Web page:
Where is your disk space?

All of you at least once have bought the computer. While purchasing it most of you were checking its parameters. I do not know how many of you have wondered why there is information that e.g. you have 250GB drive and coming home and checking it was only 232GB.

Have you ever wondered where are remaining 18GB?


Let’s start from the beginning.

Probably most of you know that there are bits and bytes. You faced this when checking your internet bandwidth and verifying why it is not as fast as promised. You signed for 40Mb and actually file transfer reaches roughly 5MB. Why it is so?

Clearly this are different units and sometimes it could be overlooked where is lower- and where uppercase letter b.

To get it straight:

b – stands from bits – the smallest unit

B – stands from byte – bigger unit. Byte is 8xbit.

It is a clear pattern: 1 bit is 2 (can store only two signs ‚0’ or ‚1’). Following that pattern 2 bits are equal 4, 3 bits 8 etc. The rule is 2 to the power of amount of bits.

8 bits are equal 256 ( 2^8) and this is equal to one byte.

By knowing this calculations it would be easier for you to calculate your efficient home transfer, by simply dividing it by 8.

The size of the files on your PC (for readability purposes) is shown in most cases in bytes. On Linux OS you can try to list it in bits, but then you obtain great number.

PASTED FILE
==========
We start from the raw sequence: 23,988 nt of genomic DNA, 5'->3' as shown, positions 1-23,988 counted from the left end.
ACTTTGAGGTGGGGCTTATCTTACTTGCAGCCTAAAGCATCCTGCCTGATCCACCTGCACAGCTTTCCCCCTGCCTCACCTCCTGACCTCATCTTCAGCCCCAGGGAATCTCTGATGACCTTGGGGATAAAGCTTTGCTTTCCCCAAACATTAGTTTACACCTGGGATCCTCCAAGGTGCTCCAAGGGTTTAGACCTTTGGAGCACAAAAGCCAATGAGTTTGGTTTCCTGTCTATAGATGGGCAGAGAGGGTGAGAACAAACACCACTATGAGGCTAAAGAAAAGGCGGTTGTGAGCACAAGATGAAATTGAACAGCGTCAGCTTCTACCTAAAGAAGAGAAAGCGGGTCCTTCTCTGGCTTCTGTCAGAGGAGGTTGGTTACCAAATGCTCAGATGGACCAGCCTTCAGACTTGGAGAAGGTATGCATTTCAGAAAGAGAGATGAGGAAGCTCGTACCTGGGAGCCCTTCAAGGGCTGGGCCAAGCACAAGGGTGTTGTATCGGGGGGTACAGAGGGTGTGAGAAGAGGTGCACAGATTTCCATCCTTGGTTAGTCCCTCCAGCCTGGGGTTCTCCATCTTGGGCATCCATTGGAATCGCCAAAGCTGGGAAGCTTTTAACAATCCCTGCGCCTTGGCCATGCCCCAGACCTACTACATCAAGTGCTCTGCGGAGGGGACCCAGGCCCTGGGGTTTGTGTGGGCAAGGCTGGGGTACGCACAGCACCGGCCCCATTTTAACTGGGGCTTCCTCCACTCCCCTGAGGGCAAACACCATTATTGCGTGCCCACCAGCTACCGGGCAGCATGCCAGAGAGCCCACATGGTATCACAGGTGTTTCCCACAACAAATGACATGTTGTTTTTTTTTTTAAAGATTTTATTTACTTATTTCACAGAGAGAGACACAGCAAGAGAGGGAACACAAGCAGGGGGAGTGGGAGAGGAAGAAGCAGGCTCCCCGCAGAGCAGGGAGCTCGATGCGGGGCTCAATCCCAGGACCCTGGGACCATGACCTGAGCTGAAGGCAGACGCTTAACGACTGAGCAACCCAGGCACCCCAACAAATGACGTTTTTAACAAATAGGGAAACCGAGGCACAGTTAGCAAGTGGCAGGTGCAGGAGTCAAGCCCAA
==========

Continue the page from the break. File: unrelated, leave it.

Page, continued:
When this point is clear we can get straight to the first question.


Where are 18GB hidden?

There is straight answer – nowhere. The storage vendors are not lying by stating that there are 250GB. Also your OS is not taking this storage space and not showing the part. This are just differences in units notation. People use decimal notation, which is much simpler to be calculated. Especially when it is power of 10. Computers are calculating everything in binary which is power of 2. For people it is much harder to divide something by 1024 than by 1000. I am not saying impossible, but harder.

Just assume calculating something from bytes into gigabytes. In decimal notation it is dividing amount of bytes by 10^9. Why?

e.g. We have 3gigabytes, to calculate this with decimal notation into bytes you have to just multiple the amount of gigabytes by 10^9. Simple? Of course, and you can do it by yourself.


Still for making it simpler for people it is nothing wrong, but this is not how machine does calculations. So producers are not deceiving us. They are providing gigabytes of storage. But to be more precise computers operate in gibibytes. So, when you are dividing by 1000 computer is dividing by 1024.

250 GB (gigabytes) recalculated to bytes is in decimal notation 250 * 10^9 = 2E11

In computer (binary) notation it is 250000000000 divided by 1024^3 = 1073741824. If we divide 250000000000/1073741824 = 232,8306 GiB (gibibytes). There we can find our ‚lost’ 18GB.


How the difference look:

decimal units (SI) binary units (IEC60027-2)
Name abbreviation multiplier Name abbreviation multiplier
kilobyte kB 10^3   = 1000^1 kibibyte KiB 2^10 = 1024^1
megabyte MB 10^6   = 1000^2 mebibyte MiB 2^20 = 1024^2
gigabyte GB 10^9   = 1000^3 gibibyte GiB 2^30 = 1024^3
terabyte TB 10^12 = 1000^4 tebibyte TiB 2^40 = 1024^4
petabyte PB 10^15 = 1000^5 pebibyte PiB 2^50 = 1024^5
exabyte EB 10^18 = 1000^6 exbibyte EiB 2^60 = 1024^6
zettabyte ZB 10^21 = 1000^7 zebibyte ZiB 2^70 = 1024^7
yottabyte YB 10^24 = 1000^8 yobibyte YiB 2^80 = 1024^8


How bit is yottabyte – http://geekologie.com/2010/06/how-big-is-a-yottabyte-spoiler.php

The International System of Units (SI) http://physics.nist.gov/Pubs/SP330/sp330.pdf


Therefore there is a difference in decimal and binary calculation, which can cause misunderstandings.